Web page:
- With unemployment soaring, state jobs are now seen as gold
- Hundreds of schools prepare aspirants for government work
In July, the Brazilian state of Minas Gerais announced 32 job openings at its labor court. It received 134,270 applications.
There is nothing exceptional about Minas Gerais or its labor court. But with unemployment soaring and Brazil heading for its worst slump since the Great Depression -- Standard and Poor’s just downgraded its credit rating to junk -- landing a civil-service job is like winning the lottery. It comes with an outsized paycheck, lifetime tenure and perks that can include a chauffeur and free flights.
“The public sector offers stability: You pass the test and you have a job for the rest of your life,” said Guilherme Alves, 21, who was studying numbing legalese in Brasilia at one of the hundreds of schools around the country dedicated to passing a state employment exam. “It’s awesome.”
The average salary for secretaries in Brazil’s central government is 49 percent higher, relative to gross domestic product per capita, than in Mexico and nearly double in countries belonging to the Organization for Economic Cooperation and Development. The typical Brazilian government employee earned 42 percent more last year than the typical worker.
One reason for goldplated government jobs was a program five decades ago to lure qualified Brazilians from the beaches of Rio de Janeiro to the arid savanna of the new capital, Brasilia. This exacerbated fierce distortions in the economy: Brazilians pay unusually high taxes to finance a bloated state sector that provides poor public services. The private sector also has been stifled.
“We’ve built up a state apparatus we cannot afford,” said Gil Castello Branco, head of Contas Abertas, a watchdog of government spending. After the announcement of Brazil’s junk credit rating, there were early reports that the government is considering freezing public servants’ pay.
For now, judges and legislators can earn as much as 30 times the average private sector salary, plus perks.
Brazil employs fewer civil servants per capita than the U.S., France or Germany. But it has far fewer resources, so less money goes to public services, said David Fleischer, professor emeritus of political science at the University of Brasilia.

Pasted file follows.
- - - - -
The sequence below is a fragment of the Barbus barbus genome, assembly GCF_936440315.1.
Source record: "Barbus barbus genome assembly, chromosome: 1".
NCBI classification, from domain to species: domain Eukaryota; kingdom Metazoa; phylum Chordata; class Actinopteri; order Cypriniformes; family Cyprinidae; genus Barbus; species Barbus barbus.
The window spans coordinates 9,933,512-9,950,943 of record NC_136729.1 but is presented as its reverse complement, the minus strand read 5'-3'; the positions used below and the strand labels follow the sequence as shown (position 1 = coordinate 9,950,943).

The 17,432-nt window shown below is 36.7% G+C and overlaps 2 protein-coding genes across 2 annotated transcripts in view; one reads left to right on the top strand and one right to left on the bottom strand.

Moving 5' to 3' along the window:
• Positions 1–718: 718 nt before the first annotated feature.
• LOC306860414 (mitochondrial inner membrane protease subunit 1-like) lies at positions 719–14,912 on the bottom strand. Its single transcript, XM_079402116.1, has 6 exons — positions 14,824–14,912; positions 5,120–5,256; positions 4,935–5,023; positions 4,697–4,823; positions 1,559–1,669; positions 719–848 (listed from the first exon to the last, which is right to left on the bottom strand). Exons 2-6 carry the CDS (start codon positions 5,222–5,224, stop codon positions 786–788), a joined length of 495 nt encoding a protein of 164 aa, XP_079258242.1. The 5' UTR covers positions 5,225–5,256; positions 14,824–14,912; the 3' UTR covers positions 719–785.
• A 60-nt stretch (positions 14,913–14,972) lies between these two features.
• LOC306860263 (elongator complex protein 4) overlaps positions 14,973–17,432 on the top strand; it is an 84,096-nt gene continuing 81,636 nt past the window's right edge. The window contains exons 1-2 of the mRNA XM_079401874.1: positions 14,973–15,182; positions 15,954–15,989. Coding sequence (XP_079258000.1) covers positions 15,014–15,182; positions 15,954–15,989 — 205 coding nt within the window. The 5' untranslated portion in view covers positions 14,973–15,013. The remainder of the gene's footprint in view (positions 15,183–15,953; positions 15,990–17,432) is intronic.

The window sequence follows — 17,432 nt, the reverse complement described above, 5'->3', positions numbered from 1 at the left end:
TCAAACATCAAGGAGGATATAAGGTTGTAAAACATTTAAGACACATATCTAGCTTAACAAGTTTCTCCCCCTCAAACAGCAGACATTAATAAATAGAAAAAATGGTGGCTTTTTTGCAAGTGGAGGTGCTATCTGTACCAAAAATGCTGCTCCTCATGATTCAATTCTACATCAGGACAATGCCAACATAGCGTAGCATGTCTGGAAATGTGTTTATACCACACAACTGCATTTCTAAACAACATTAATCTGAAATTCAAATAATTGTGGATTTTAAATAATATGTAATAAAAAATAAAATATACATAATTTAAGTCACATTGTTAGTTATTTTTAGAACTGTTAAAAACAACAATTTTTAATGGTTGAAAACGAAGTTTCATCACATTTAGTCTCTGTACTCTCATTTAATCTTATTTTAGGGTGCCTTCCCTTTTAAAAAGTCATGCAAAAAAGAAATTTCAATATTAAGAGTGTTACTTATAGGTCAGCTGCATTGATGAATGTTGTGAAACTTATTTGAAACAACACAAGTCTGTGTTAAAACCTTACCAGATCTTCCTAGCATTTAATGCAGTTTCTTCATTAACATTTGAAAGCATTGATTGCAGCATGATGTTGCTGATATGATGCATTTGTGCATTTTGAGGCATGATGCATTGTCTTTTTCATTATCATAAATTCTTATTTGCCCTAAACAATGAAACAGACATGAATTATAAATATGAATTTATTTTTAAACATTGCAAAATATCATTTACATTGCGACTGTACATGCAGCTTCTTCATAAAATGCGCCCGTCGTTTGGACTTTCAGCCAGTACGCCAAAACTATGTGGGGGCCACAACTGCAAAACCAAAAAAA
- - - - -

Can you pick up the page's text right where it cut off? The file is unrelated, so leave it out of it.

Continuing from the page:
Last year the federal government spent 20.6 percent of GDP on salaries, benefits and running costs, leaving only 1 percent for investments, according to Contas Abertas, the watchdog group.
Luring educated Brazilians to the new capital with high pay led to other imbalances. A pension for farmers, who contribute minimally to social security, was added in the mid-1980s. Single daughters of deceased military personnel receive a lifetime pension, so many live with partners without marrying, said Fleischer.
All of this has badly distorted the conditions of the private sector, according to Jose Pastore, a business professor at the University of Sao Paulo and former member of the governing body of the International Labor Organization.
“The priorities are out of balance,” Pastore said in a phone interview. “The private sector employs the bulk of the workforce and doesn’t have the schools or incentives offered civil servants.”
Companies spend an average of 2,600 hours a year dealing with taxes, more than 12 times the rest of Latin America, World Bank data show. Labor courts processed 3.8 million lawsuits in 2013, compared with 100,000 in the U.S. and 3,000 in Japan, according to the Brazilian industry confederation.
Mauricio Valle, 46, who runs a small eye-care business in Brasilia, says he’s fed up with the red tape, corruption and taxes that stifle entrepreneurs, while the government caves in to demands from public-sector unions.
“Can I go on strike?” asked Valle, who has taken off only eight days in the past three years and moonlighted as a real-estate broker to boost his income. “Do I get a decent pension, a 30-day holiday? Brazil doesn’t respect entrepreneurs. I should have gone into the public sector.” He had just dropped off his daughter in a run-down sedan at a private school where shiny SUVs fill the parking lot.
Meanwhile, Brazil’s 81 senators will receive new vehicles this month after just two years, according to Folha de Sao Paulo newspaper. The Supreme Court is deciding on a government request to annul a 60-day holiday for prosecutors in the finance ministry. The case has been around for eight years.
In an effort to reduce a budget deficit that’s more than 8 percent of GDP, the government earlier this year cut some labor and pension benefits. In August, President Dilma Rousseff pledged to reduce the number of ministries by 10 from 39.
But these moves probably won’t make much difference. “The fiscal impact isn’t very big; it’s more symbolic,” said Raul Velloso of ARD Consultores Associados, a Brasilia-based business consulting company.
By law, no civil servant can earn more than a Supreme Court judge, currently 33,763 reais, or $8,700, a month. In practice, legal loopholes and other work-arounds allow judges to make almost twice that, according to a report by Epoca news magazine which looked at 27 state courts. Public prosecutors and workers in the judiciary are seeking a salary increase this year of as much as 41 percent.
While the government has managed to cap total spending on civil-servant salaries, many of the labor benefits and spending obligations are part of the law, leaving little room to maneuver, Dyogo Oliveira, deputy planning and budget minister, said in an interview. Introducing standards to measure performance is also difficult, he said.
“The right to job stability is written into the constitution; it doesn’t warrant a discussion,” he said.